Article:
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I need a collection that disregards elements that are included in others:

Picky(Set(1, 2)) + Set(1) should equal(Picky(Set(1, 2)))

Picky(Set(1)) + Set(1, 2) should equal(Picky(Set(1, 2)))

Picky(Set(1, 3)) + Set(1, 2) should equal(Picky(Set(1, 3), Set(1, 2)))

Picky(Set(1, 2), (Set(1))) should equal(Picky(Set(1, 2)))

I actually have a solution

case class Picky[T] private(sets: Set[Set[T]]) {
  def +(s: Set[T]): Picky[T] = Picky(Picky.internalAddition(this.sets, s))

object Picky {
  def apply[T](sets: Set[T]*): Picky[T] = 
    Picky((Set[Set[T]]() /: sets)(internalAddition(_, _)))

  private def internalAddition[T](c: Set[Set[T]], s: Set[T]): Set[Set[T]] =
    if (c.exists(s subsetOf _)) c else c.filterNot(_ subsetOf s) + s

But I wonder whether there's already a collection that includes this concept, because what I'm trying to do sounds a bit like a set with a kind of reduction function, something like the following imaginary collection that accepts a worse function ((a, b) => a subset b in our specific case):

PickySet(){(a, b) => a subset b}

Where for any to elements (a, b) if worse(a, b) returned true, a would be discarded

To clarify the difference with Set, a Set would be a special case of PickySet:

PickySet(){_ == _}
share|improve this question
It seems to me, that you just want Set-semantics. Where's the difference? –  Peter Schmitz Mar 10 '12 at 9:48
Sets discard repeated elements Set(1, 1) == Set(1) also Set(Set(1), Set(1)) == Set(Set(1)) I'm looking for a collection that discards the worst of two elements Picky(Set(1, 2), Set(1)) == Picky(Set(1, 2)) –  qtwo Mar 10 '12 at 12:19

1 Answer 1

up vote 1 down vote accepted

I don't think you're going to find a convenient ready-made implementation of this collection, but you can make yours a little more general by using scala.math.PartialOrdering and the fact that sets are partially ordered by the subset relation.

First for the definition of Picky. In effect what you want is a container holding only maximal elements, where no elements are ordered with respect to each other, and all smaller elements have been deleted.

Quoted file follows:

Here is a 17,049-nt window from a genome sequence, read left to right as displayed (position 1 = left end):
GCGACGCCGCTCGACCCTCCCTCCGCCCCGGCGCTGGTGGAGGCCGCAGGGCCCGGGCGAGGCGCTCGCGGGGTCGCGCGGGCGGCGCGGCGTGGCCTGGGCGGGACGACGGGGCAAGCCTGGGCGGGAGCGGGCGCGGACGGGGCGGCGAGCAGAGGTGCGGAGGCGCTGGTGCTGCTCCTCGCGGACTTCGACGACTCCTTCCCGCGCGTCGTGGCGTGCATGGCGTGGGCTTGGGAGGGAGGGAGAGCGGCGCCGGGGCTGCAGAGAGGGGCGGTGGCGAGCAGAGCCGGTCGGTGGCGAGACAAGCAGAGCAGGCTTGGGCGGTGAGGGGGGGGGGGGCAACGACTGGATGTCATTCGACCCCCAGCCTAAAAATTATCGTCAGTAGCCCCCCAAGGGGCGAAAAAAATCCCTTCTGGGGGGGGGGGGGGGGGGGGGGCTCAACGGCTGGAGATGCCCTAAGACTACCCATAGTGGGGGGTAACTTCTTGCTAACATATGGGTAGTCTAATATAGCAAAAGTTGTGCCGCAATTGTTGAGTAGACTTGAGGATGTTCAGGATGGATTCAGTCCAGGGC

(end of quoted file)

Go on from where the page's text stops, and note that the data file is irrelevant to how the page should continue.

class Picky[A: PartialOrdering] private(val xs: Seq[A]) {
  def +(y: A): Picky[A] = new Picky(Picky.add(xs, y))
  override def toString = "Picky(%s)".format(xs.mkString(", "))

object Picky {
  def apply[A: PartialOrdering](xs: A*): Picky[A] =
    new Picky(xs.foldLeft(Seq.empty[A])(add))

  private def add[A](xs: Seq[A], y: A)(implicit ord: PartialOrdering[A]) = {
    val notSmaller = xs.filterNot(ord.lteq(_, y))
    if (notSmaller.exists(ord.lteq(y, _))) notSmaller else notSmaller :+ y

Next for the partial ordering for sets, which is only defined if one of the sets is a subset of the other (possibly trivially):

implicit def subsetOrdering[A] = new PartialOrdering[Set[A]] {
   def tryCompare(x: Set[A], y: Set[A]) =
     if (x == y) Some(0)
     else if (x subsetOf y) Some(-1)
     else if (y subsetOf x) Some(1)
     else None

   def lteq(x: Set[A], y: Set[A]) =
     this.tryCompare(x, y).map(_ <= 0).getOrElse(false)

The following equivalent definition of tryCompare could conceivably be a little faster:

def tryCompare(x: Set[A], y: Set[A]) = {
  val s = (x & y).size
  if (s == x.size || s == y.size) Some(x.size - y.size) else None

Now we get the desired results:

scala> Picky(Set(1, 2)) + Set(1)
res0: Picky[scala.collection.immutable.Set[Int]] = Picky(Set(1, 2))

scala> Picky(Set(1)) + Set(1, 2)
res1: Picky[scala.collection.immutable.Set[Int]] = Picky(Set(1, 2))

scala> Picky(Set(1, 3)) + Set(1, 2)
res2: Picky[scala.collection.immutable.Set[Int]] = Picky(Set(1, 3), Set(1, 2))

scala> Picky(Set(1, 2), (Set(1)))
res3: Picky[scala.collection.immutable.Set[Int]] = Picky(Set(1, 2))

Note that we could very easily define an alternative partial ordering that would give Picky plain old set semantics (i.e., only equal things are ordered with respect to each other, and they're always equal).

share|improve this answer
What you've posted is not a ready-made collection but places the problem within a more general concept, that is want I wanted. Thank you! I helps me understand. PS, would you recommend any source for this kind of theory? (I'm being greedy now) –  qtwo Mar 15 '12 at 23:20

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